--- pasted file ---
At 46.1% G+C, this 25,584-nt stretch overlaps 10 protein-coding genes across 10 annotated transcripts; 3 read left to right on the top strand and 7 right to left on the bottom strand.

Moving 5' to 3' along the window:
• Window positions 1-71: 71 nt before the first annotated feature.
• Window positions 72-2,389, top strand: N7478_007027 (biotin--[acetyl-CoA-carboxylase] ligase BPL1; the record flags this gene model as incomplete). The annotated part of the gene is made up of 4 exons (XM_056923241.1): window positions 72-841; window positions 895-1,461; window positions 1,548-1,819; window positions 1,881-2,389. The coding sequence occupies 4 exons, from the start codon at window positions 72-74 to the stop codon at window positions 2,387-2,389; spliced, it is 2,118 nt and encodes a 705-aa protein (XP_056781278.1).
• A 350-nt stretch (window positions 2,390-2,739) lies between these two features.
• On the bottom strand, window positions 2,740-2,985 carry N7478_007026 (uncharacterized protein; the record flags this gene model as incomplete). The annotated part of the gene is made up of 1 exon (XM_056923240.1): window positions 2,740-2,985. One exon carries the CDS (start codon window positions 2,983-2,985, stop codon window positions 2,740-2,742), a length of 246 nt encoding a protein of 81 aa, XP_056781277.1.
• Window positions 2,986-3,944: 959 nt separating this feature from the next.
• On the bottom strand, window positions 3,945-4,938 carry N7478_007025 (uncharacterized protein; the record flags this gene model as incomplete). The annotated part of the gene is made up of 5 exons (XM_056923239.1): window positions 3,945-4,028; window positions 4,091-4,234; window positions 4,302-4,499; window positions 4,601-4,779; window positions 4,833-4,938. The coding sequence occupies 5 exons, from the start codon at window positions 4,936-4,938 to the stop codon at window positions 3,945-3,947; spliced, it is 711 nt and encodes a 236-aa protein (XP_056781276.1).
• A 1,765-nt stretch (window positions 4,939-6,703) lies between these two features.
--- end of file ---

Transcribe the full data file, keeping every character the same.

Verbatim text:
At 46.1% G+C, this 25,584-nt stretch overlaps 10 protein-coding genes across 10 annotated transcripts; 3 read left to right on the top strand and 7 right to left on the bottom strand.

Moving 5' to 3' along the window:
• Window positions 1-71: 71 nt before the first annotated feature.
• Window positions 72-2,389, top strand: N7478_007027 (biotin--[acetyl-CoA-carboxylase] ligase BPL1; the record flags this gene model as incomplete). The annotated part of the gene is made up of 4 exons (XM_056923241.1): window positions 72-841; window positions 895-1,461; window positions 1,548-1,819; window positions 1,881-2,389. The coding sequence occupies 4 exons, from the start codon at window positions 72-74 to the stop codon at window positions 2,387-2,389; spliced, it is 2,118 nt and encodes a 705-aa protein (XP_056781278.1).
• A 350-nt stretch (window positions 2,390-2,739) lies between these two features.
• On the bottom strand, window positions 2,740-2,985 carry N7478_007026 (uncharacterized protein; the record flags this gene model as incomplete). The annotated part of the gene is made up of 1 exon (XM_056923240.1): window positions 2,740-2,985. One exon carries the CDS (start codon window positions 2,983-2,985, stop codon window positions 2,740-2,742), a length of 246 nt encoding a protein of 81 aa, XP_056781277.1.
• Window positions 2,986-3,944: 959 nt separating this feature from the next.
• On the bottom strand, window positions 3,945-4,938 carry N7478_007025 (uncharacterized protein; the record flags this gene model as incomplete). The annotated part of the gene is made up of 5 exons (XM_056923239.1): window positions 3,945-4,028; window positions 4,091-4,234; window positions 4,302-4,499; window positions 4,601-4,779; window positions 4,833-4,938. The coding sequence occupies 5 exons, from the start codon at window positions 4,936-4,938 to the stop codon at window positions 3,945-3,947; spliced, it is 711 nt and encodes a 236-aa protein (XP_056781276.1).
• A 1,765-nt stretch (window positions 4,939-6,703) lies between these two features.